General Upper-Secondary Education
Students in the advanced track receive more in-depth instruction in mathematics and science, to better prepare them for university study in disciplines like engineering, medicine, and the natural sciences. Upper-secondary education lasts three years (grades 10 to 12), during which students typically receive six hours of instruction each school day. Subjects include Arabic, English, Islamic education, mathematics, social sciences, information technology, health sciences, physical education, and the arts and science subjects (which differ between the two tracks). Although the language of instruction is Arabic, mathematics and science are taught in English under the Emirati School Model curriculum currently being phased in.
At the end of the program, all students in public schools and private schools that follow the national curriculum sit for a nationwide external examination. Graduates are awarded the General Secondary Education Certificate (known in Arabic as Tawjihiyya or Thanawiyya Al-A’ama).
EmSAT is a series of standardized computer-based tests that replaces the Common Educational Proficiency Assessment (CEPA), the test previously used to determine eligibility for college admission. EmSAT is also administered in lower grades to measure overall student and school performance. In grade 12, students must take the EmSAT in mathematics, physics, English, and Arabic, with students in the advanced track also required to take the test in chemistry.
Since English is the main language of instruction, they also require minimum scores in English proficiency tests like the TOEFL or IELTS. Beyond that, some institutions may impose additional entrance examinations.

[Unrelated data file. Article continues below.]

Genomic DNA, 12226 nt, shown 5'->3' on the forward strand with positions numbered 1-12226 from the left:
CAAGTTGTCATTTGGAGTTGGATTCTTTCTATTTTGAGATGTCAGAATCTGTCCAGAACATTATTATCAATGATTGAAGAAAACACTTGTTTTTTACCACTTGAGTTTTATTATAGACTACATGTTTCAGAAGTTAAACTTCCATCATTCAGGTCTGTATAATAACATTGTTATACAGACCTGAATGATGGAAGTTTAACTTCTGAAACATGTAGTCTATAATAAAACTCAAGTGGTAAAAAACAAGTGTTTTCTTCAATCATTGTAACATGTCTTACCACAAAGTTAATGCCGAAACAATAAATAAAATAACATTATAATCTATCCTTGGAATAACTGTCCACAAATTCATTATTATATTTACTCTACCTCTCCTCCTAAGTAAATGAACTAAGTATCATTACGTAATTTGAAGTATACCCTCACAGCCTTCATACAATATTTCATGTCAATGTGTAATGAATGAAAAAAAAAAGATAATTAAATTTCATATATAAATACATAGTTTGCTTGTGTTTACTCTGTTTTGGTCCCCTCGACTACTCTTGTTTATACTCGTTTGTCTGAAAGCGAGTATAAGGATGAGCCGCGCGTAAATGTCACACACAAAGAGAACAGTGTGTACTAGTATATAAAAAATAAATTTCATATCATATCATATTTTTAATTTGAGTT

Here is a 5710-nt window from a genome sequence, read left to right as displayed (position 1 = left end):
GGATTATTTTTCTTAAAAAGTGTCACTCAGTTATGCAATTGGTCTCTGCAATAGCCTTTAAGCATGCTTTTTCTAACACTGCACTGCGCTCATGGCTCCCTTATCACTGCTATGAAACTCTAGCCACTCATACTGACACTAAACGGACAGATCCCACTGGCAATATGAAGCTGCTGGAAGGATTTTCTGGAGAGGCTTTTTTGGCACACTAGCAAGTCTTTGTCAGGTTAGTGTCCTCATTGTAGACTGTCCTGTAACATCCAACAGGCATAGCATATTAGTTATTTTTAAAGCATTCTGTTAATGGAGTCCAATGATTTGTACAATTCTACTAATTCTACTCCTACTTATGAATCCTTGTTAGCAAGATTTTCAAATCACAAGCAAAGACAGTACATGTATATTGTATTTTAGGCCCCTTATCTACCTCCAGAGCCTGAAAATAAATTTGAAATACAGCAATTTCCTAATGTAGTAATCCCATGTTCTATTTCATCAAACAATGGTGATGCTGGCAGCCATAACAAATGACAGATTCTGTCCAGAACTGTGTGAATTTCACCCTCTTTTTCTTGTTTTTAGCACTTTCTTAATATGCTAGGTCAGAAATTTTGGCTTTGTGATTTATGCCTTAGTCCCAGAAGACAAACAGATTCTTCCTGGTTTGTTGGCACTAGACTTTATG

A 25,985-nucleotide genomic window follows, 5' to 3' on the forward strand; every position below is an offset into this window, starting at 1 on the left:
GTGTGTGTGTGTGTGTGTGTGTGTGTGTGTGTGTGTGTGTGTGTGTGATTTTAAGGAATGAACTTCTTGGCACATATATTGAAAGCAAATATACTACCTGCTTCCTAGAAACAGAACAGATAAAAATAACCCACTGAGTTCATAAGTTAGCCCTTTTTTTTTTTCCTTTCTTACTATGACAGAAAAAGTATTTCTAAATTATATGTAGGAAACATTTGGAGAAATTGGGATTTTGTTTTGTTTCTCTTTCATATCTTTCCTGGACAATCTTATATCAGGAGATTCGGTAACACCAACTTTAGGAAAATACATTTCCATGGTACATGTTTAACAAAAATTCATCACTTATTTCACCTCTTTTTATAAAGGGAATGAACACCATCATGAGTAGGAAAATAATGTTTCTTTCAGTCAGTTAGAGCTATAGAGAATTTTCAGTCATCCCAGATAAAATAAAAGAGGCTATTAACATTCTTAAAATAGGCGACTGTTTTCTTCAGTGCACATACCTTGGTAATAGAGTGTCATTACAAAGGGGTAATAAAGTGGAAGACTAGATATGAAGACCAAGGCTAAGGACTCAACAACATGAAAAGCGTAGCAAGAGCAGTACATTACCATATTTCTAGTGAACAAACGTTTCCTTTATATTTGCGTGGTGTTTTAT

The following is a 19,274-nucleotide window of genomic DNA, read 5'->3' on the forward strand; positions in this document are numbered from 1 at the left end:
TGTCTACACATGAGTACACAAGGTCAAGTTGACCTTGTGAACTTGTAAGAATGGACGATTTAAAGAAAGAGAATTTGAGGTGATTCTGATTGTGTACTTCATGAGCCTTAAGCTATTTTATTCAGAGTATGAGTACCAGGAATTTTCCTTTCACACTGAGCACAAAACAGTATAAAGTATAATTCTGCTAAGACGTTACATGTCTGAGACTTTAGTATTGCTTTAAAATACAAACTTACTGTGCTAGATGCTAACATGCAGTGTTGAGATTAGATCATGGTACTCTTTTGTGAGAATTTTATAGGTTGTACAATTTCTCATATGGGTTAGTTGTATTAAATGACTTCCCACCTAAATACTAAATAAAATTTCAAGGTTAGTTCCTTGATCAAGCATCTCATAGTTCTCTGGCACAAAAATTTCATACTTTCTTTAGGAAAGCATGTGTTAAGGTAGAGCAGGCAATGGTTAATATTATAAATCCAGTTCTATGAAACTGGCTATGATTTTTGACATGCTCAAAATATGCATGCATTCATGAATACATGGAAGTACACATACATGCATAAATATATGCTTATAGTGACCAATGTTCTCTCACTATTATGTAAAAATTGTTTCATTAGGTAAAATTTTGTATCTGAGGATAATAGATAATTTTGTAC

Holders of foreign high school qualifications like a U.S. high school diploma, the British IGCSE (International General Certificate of Secondary Education), or the International Baccalaureate (IB) are eligible for admission at public Emirati institutions, but they may have to submit SAT or ACT scores and fulfill additional requirements at individual institutions.
The degree structure
The UAE recently created a national qualifications framework (QFEmirates) in order to benchmark qualifications, define learning outcomes, ease the transfer between academic programs, and facilitate the international recognition of Emirati credentials. (For more information, see KHDA, NQA and CAA). The framework includes 10 levels of qualifications as illustrated below.
- Level 4: Secondary School Certificate
- Level 5: Associate Degree
- Level 6: Higher Diploma
- Level 7: Bachelor
- Level 8: Graduate/Postgraduate Diploma
- Level 9: Master
- Level 10: Doctorate
- Level 1: Certificate 1
- Level 2: Certificate 2
- Level 3: Certificate 3
- Level 4: Certificate 4
- Level 5: Diploma
- Level 6: Advanced Diploma
- Level 7: Applied Bachelor
- Level 8: Applied Graduate Diploma
- Level 9: Applied Master